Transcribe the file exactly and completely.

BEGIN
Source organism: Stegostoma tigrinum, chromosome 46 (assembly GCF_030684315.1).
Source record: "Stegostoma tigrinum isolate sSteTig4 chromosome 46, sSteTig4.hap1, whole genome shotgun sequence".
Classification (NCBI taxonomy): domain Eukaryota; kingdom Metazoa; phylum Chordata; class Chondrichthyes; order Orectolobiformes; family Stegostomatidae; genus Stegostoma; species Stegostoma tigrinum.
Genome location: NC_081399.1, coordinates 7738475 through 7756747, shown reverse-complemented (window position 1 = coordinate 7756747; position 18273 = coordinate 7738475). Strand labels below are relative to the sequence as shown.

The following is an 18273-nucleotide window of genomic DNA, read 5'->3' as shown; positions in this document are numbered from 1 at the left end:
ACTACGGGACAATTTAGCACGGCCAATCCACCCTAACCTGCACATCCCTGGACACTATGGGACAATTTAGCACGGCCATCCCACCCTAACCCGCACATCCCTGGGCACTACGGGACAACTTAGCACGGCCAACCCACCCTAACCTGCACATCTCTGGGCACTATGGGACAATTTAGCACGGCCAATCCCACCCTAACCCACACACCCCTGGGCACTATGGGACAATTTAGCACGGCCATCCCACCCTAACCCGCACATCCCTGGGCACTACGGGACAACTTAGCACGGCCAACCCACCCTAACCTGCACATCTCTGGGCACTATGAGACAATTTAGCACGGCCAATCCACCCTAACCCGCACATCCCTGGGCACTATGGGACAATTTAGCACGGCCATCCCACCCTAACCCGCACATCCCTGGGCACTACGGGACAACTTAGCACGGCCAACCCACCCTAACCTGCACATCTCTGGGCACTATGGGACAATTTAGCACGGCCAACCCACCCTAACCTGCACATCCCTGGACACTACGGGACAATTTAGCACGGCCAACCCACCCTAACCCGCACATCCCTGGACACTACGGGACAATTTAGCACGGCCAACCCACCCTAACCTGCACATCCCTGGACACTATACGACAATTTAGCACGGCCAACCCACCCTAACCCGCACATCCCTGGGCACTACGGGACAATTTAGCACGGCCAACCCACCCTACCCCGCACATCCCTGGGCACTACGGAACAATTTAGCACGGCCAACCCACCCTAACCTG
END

Source organism: Stegostoma tigrinum, chromosome 46 (assembly GCF_030684315.1).
Source record: "Stegostoma tigrinum isolate sSteTig4 chromosome 46, sSteTig4.hap1, whole genome shotgun sequence".
Classification (NCBI taxonomy): domain Eukaryota; kingdom Metazoa; phylum Chordata; class Chondrichthyes; order Orectolobiformes; family Stegostomatidae; genus Stegostoma; species Stegostoma tigrinum.
Genome location: NC_081399.1, coordinates 7738475 through 7756747, shown reverse-complemented (window position 1 = coordinate 7756747; position 18273 = coordinate 7738475). Strand labels below are relative to the sequence as shown.

The following is an 18273-nucleotide window of genomic DNA, read 5'->3' as shown; positions in this document are numbered from 1 at the left end:
ACTACGGGACAATTTAGCACGGCCAATCCACCCTAACCTGCACATCCCTGGACACTATGGGACAATTTAGCACGGCCATCCCACCCTAACCCGCACATCCCTGGGCACTACGGGACAACTTAGCACGGCCAACCCACCCTAACCTGCACATCTCTGGGCACTATGGGACAATTTAGCACGGCCAATCCCACCCTAACCCACACACCCCTGGGCACTATGGGACAATTTAGCACGGCCATCCCACCCTAACCCGCACATCCCTGGGCACTACGGGACAACTTAGCACGGCCAACCCACCCTAACCTGCACATCTCTGGGCACTATGAGACAATTTAGCACGGCCAATCCACCCTAACCCGCACATCCCTGGGCACTATGGGACAATTTAGCACGGCCATCCCACCCTAACCCGCACATCCCTGGGCACTACGGGACAACTTAGCACGGCCAACCCACCCTAACCTGCACATCTCTGGGCACTATGGGACAATTTAGCACGGCCAACCCACCCTAACCTGCACATCCCTGGACACTACGGGACAATTTAGCACGGCCAACCCACCCTAACCCGCACATCCCTGGACACTACGGGACAATTTAGCACGGCCAACCCACCCTAACCTGCACATCCCTGGACACTATACGACAATTTAGCACGGCCAACCCACCCTAACCCGCACATCCCTGGGCACTACGGGACAATTTAGCACGGCCAACCCACCCTACCCCGCACATCCCTGGGCACTACGGAACAATTTAGCACGGCCAACCCACCCTAACCTG